Pritzker wins bid to end Shakman decree’s judicial oversight of hiring

Pritzker wins bid to end Shakman decree’s judicial oversight of hiring

Michael Shakman — the lawyer, who fought political hiring in city, county and state government and won the decree named for him — shown with his court filings in 1978,

Michael Shakman — the lawyer, who fought political hiring in city, county and state government and won the decree named for him — shown with his court filings in 1978,

Sun-Times archives

A federal appeals court on Friday ruled in favor of Gov. J.B. Pritzker in his bid to end judicial oversight of the state’s employment practices via the Shakman decree.

Pritzker moved to vacate the half-century-old Shakman decree with state lawyers telling the 7th U.S. Court of Appeals that “there is no evidence the state is considering political factors in hiring today.”

The final judgment, filed on Friday, vacates the 1972 consent decree as it applies to Pritzker and state jobs.

“The power to hire, fire, and establish accompanying policies needs to return to the people of Illinois and the Governor they elected,” Appellate Judge Michael Y. Scudder Jr. wrote in the opinion.

“The federal courts will remain open to decide individual cases of alleged constitutional violations should they arise. But no longer shall the Governor’s employment practices and policies have to win the approval of a United States court.”

Gov. J.B. Pritzker speaks during a news conference at in the Gresham neighborhood in May.

Gov. J.B. Pritzker speaks during a news conference at in the Gresham neighborhood in May.

Pat Nabong/Sun-Times file

The Shakman decree banned political considerations in hiring and firing, though there are some exceptions. Oversight was expanded in 2017 to include all state agencies under the governor’s control after a hiring scandal was uncovered at the Illinois Department of Transportation under former Gov. Pat Quinn. But the governor argued state agencies no longer need a watchdog to prevent patronage hiring.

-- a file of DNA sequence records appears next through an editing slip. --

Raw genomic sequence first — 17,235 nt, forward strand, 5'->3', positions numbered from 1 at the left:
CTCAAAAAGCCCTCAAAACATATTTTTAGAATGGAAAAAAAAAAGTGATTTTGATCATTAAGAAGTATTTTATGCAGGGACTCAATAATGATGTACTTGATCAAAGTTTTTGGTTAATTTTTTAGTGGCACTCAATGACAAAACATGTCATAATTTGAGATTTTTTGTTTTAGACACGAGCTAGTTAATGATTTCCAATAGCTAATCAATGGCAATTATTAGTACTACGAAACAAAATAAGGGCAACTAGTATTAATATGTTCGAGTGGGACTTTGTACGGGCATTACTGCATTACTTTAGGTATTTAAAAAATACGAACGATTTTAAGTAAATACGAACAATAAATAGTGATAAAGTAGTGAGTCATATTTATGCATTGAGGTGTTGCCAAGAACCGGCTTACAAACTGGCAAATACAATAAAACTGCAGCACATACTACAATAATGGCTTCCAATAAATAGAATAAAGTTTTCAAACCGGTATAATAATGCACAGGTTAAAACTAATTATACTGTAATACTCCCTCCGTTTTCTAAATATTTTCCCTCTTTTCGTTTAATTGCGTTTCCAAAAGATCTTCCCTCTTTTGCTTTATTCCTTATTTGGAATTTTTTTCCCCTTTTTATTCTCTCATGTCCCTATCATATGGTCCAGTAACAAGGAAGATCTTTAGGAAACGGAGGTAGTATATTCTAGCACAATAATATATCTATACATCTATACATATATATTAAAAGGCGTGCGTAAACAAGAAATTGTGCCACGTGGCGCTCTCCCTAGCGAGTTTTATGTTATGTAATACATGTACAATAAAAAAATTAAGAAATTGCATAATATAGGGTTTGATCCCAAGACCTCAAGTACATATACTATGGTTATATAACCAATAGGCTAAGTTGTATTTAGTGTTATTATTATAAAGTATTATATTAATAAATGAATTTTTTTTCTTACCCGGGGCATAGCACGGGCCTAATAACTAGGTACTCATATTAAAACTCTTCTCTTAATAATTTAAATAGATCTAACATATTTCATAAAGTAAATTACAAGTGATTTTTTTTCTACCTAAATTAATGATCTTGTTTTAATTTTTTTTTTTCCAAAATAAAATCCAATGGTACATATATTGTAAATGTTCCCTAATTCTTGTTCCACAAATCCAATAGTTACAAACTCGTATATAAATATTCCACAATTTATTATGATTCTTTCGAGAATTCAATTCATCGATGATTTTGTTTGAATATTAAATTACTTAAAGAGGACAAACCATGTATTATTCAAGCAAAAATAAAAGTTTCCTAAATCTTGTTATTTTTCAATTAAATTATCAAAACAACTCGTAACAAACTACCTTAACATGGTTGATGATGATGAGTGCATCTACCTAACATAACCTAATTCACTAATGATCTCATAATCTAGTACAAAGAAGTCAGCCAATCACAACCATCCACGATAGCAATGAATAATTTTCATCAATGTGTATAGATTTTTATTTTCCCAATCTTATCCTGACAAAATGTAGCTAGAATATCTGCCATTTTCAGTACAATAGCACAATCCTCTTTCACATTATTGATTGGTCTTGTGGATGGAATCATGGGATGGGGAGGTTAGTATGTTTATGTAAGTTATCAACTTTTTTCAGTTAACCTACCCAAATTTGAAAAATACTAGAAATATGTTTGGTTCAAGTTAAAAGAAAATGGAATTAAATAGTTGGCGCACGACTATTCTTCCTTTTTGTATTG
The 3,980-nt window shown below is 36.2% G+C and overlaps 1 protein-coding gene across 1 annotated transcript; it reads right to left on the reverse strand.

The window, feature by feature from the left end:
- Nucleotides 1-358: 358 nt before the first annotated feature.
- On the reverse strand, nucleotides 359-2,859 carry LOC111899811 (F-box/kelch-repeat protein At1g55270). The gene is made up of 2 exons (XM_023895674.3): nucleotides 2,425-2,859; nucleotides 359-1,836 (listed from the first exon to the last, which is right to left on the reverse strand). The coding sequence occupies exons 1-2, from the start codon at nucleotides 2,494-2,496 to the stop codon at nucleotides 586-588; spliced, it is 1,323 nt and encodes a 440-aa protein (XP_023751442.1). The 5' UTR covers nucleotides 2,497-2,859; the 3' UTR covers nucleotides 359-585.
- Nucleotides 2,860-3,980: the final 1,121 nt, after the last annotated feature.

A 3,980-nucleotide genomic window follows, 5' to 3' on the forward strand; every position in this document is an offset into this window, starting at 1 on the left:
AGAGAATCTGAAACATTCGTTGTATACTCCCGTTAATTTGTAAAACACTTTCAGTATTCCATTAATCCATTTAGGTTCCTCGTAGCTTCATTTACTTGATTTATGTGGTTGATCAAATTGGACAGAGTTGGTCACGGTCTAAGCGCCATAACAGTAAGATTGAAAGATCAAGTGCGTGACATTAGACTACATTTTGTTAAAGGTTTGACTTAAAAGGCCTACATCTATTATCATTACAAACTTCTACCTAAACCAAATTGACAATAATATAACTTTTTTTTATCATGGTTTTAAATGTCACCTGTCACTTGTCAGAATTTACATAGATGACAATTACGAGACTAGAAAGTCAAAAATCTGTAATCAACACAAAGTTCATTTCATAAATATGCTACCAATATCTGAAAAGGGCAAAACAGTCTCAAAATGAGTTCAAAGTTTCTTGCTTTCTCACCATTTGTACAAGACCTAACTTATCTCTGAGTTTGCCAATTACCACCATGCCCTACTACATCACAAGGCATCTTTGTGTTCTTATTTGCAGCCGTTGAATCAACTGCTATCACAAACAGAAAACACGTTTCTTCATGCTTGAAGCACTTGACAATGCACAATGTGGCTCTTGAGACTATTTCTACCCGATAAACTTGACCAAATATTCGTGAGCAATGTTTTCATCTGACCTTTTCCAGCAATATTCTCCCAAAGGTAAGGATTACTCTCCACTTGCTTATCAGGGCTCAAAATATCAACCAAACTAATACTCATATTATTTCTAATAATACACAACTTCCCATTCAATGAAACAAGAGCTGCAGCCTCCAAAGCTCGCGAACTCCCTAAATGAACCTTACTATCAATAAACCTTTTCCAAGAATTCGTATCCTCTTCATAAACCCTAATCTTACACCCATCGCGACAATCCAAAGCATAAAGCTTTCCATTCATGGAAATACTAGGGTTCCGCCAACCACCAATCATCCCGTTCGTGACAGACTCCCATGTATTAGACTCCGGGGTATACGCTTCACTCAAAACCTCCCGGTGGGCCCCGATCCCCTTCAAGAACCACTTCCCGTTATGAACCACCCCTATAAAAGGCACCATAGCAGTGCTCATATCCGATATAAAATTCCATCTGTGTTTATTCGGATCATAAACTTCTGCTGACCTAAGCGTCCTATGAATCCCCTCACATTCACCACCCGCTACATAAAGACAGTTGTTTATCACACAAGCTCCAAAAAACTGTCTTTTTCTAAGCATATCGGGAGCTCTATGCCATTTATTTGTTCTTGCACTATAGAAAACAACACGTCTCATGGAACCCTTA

The decree is named for good-government lawyer Michael Shakman, who filed the original landmark lawsuit in 1969 and won the consent decree in 1972.

Friday’s ruling outlines that six different federal judges have overseen Shakman cases since 1969, with at least, 1,000 status reports filed since the decree took effect in 1972 — creating a huge caseload.

“The federal docket now includes over 10,000 entries—the first from October 1969 and the most recent from this week,” Scudder wrote. “What may have started with a federal court’s well-grounded injunction came to look more like indefinite federal judicial supervision of state employment practices.”

Michael Shakman in 1970, left, and in 2014, right.

Michael Shakman in 1970, left, and in 2014, right.

Pete Peters and Chandler West.

Scudder wrote that the governor has “implemented a durable remedy and satisfied the objectives of the 1972 decree,” including a monitoring division within the Office of Inspector General and a limited Rutan-exempt list. Political hires — or Rutan-exempt employees — are staffers in management or policy-making positions who serve at the will of the governor and are exempt from union or civil service protection.

Cook County in 2018 was removed from the constraints of the Shakman decree, with Magistrate Judge Sidney I. Schenkier finding the county to be in “substantial compliance” with fair hiring and employment practices.

Cook County Board President Toni Preckwinkle had argued that since 2006, the Shakman suit had cost county taxpayers around $8 million. Around $3 million of that went to claims from employees who said patronage played a role in them advancing in their careers.

A federal judge in 2014 released Chicago from the consent decree. Since 1972, Chicago taxpayers had spent $22.9 million to create a $12 million fund created to compensate victims of the city’s rigged hiring system; $6.6 million for the hiring monitor; $1.8 million for consultants; $1.5 million for plaintiff’s counsel; and $1 million to outside counsel.

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